Jim Jarmusch's The Limits Of Control: "Beautiful, Strange and Like a Perfect Piece of Jazz"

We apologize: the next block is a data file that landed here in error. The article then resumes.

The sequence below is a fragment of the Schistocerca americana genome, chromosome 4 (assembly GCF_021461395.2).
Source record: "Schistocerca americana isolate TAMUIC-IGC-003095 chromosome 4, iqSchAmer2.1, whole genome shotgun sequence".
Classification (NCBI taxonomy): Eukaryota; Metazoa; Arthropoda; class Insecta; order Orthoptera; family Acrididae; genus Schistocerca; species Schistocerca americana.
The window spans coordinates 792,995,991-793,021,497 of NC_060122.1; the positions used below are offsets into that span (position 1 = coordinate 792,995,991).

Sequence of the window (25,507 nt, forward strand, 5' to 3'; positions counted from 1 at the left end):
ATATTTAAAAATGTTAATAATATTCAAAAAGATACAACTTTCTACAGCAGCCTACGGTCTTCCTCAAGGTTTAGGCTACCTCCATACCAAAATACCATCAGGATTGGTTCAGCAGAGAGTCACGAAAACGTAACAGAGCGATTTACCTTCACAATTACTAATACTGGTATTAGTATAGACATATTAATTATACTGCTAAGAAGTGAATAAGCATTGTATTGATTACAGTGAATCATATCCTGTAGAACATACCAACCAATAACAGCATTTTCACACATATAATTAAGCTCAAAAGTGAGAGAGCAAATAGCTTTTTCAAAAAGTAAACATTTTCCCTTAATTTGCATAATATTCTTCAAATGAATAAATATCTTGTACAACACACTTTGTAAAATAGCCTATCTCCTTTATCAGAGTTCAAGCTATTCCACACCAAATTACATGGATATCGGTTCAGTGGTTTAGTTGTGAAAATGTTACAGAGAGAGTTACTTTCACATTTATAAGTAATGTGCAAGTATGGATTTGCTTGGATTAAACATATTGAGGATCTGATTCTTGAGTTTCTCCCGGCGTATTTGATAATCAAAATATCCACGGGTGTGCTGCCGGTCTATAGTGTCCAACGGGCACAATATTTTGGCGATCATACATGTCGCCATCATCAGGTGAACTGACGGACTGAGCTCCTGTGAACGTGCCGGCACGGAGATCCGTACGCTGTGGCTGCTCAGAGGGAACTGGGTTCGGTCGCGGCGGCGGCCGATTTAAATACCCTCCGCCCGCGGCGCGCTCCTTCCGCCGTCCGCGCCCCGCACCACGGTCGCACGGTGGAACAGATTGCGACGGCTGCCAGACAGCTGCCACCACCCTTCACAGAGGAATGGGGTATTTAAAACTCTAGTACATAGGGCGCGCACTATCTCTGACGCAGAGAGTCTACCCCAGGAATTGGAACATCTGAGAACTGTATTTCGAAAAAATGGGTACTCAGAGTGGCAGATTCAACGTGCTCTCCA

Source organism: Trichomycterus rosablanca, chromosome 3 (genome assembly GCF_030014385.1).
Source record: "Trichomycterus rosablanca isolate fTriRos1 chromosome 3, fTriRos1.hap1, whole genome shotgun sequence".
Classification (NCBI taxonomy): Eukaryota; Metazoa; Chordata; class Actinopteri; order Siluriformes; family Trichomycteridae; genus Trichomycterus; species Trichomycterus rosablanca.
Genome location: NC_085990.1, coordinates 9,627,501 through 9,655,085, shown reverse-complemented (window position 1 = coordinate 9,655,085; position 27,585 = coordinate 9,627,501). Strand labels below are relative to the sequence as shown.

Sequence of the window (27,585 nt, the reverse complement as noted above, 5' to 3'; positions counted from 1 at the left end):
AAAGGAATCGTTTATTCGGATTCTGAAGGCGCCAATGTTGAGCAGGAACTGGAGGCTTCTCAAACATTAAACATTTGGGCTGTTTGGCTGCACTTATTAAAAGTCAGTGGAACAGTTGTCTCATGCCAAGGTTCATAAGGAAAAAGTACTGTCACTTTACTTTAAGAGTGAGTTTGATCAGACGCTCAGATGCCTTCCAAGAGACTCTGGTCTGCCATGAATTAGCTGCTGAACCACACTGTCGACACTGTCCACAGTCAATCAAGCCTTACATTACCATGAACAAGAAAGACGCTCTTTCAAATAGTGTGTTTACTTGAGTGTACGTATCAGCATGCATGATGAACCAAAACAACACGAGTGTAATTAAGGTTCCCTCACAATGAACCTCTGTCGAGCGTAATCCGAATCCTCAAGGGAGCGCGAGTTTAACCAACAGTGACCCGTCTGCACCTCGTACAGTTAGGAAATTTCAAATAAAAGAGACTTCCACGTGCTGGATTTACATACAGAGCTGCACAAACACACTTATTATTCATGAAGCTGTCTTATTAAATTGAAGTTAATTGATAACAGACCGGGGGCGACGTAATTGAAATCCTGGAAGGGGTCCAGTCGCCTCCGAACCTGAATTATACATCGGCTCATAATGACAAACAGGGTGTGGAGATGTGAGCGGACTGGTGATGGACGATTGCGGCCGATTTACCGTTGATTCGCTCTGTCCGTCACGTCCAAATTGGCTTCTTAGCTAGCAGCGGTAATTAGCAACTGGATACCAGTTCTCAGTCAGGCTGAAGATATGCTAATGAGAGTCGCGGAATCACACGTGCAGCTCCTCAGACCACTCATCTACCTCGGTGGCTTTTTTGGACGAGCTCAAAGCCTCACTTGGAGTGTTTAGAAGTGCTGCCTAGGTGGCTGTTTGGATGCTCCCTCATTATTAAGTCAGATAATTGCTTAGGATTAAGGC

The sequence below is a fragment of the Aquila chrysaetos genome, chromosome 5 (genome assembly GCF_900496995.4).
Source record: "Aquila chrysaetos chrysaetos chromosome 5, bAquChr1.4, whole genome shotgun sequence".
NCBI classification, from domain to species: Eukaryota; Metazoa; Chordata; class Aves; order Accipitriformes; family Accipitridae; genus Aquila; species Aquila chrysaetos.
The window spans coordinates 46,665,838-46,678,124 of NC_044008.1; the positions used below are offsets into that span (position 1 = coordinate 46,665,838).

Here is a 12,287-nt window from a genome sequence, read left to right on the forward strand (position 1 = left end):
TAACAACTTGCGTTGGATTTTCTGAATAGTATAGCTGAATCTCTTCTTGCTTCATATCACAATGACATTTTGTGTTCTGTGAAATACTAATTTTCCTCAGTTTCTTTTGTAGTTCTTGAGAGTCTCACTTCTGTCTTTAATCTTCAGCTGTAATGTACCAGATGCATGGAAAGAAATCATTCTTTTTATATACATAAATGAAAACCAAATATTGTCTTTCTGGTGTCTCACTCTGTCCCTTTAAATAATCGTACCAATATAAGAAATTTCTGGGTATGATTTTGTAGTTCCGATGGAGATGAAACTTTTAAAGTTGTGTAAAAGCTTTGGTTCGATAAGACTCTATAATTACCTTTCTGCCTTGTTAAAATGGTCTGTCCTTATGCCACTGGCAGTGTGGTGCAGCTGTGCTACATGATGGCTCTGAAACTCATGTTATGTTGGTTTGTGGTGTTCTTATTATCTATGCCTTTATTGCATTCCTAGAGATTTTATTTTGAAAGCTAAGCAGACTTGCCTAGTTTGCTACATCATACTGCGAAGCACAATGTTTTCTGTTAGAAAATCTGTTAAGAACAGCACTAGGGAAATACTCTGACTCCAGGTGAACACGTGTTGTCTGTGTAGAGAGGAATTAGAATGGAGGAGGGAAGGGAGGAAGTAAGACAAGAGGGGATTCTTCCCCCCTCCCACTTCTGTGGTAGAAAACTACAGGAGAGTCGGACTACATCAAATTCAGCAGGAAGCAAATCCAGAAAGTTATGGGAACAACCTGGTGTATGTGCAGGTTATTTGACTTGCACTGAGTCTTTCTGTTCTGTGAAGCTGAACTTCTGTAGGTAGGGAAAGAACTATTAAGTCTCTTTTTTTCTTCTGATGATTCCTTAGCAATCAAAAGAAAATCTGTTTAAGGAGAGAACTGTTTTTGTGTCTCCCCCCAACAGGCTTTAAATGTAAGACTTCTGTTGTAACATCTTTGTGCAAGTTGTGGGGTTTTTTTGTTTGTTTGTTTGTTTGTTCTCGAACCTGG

The Limits of Control, which opens today, is not to be missed. The Zen-like cool direction of Jim Jarmusch mixed with the almost supernatural beauty of cinematographer Christopher Doyle’s imagery help strike the mood for this languorous tale of a loner (Isaach De Bankole) on an inscrutable mission in Spain. Dressed in iridescent shiny suits, the stoic loner sits in endless cafes ordering two espressos in separate cups -- and waits. There are oblique encounters with strangers (Tilda Swinton, John Hurt, Gael Garcia Bernal) who wax metaphysically while exchanging tiny matchboxes across the table. His journey leads him to an armed encampment with a mysterious American (Bill Murray). There is an anti-action French New Wave feel to the proceedings, like Jean-Pierre Melville’s Le Samourai in many ways. Beautiful, strange and like a perfect piece of jazz, it sends you out of the theater in a blissed haze.

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